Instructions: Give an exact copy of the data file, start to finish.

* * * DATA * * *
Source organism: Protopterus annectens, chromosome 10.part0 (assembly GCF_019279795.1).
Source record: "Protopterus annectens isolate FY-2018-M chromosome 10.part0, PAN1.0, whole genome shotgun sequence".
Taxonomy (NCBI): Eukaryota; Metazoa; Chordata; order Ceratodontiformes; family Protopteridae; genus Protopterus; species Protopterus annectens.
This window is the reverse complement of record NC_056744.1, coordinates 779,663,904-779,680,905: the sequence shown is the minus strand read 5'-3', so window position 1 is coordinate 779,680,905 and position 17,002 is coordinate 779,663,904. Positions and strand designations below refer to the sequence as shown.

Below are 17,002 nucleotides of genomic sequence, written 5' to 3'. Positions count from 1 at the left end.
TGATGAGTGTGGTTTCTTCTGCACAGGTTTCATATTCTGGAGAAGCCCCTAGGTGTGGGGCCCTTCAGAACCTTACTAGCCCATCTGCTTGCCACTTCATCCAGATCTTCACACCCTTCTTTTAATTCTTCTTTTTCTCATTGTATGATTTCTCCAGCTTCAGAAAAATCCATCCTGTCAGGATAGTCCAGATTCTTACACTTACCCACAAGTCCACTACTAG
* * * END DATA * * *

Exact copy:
Source organism: Protopterus annectens, chromosome 10.part0 (assembly GCF_019279795.1).
Source record: "Protopterus annectens isolate FY-2018-M chromosome 10.part0, PAN1.0, whole genome shotgun sequence".
Taxonomy (NCBI): Eukaryota; Metazoa; Chordata; order Ceratodontiformes; family Protopteridae; genus Protopterus; species Protopterus annectens.
This window is the reverse complement of record NC_056744.1, coordinates 779,663,904-779,680,905: the sequence shown is the minus strand read 5'-3', so window position 1 is coordinate 779,680,905 and position 17,002 is coordinate 779,663,904. Positions and strand designations below refer to the sequence as shown.

Below are 17,002 nucleotides of genomic sequence, written 5' to 3'. Positions count from 1 at the left end.
TGATGAGTGTGGTTTCTTCTGCACAGGTTTCATATTCTGGAGAAGCCCCTAGGTGTGGGGCCCTTCAGAACCTTACTAGCCCATCTGCTTGCCACTTCATCCAGATCTTCACACCCTTCTTTTAATTCTTCTTTTTCTCATTGTATGATTTCTCCAGCTTCAGAAAAATCCATCCTGTCAGGATAGTCCAGATTCTTACACTTACCCACAAGTCCACTACTAG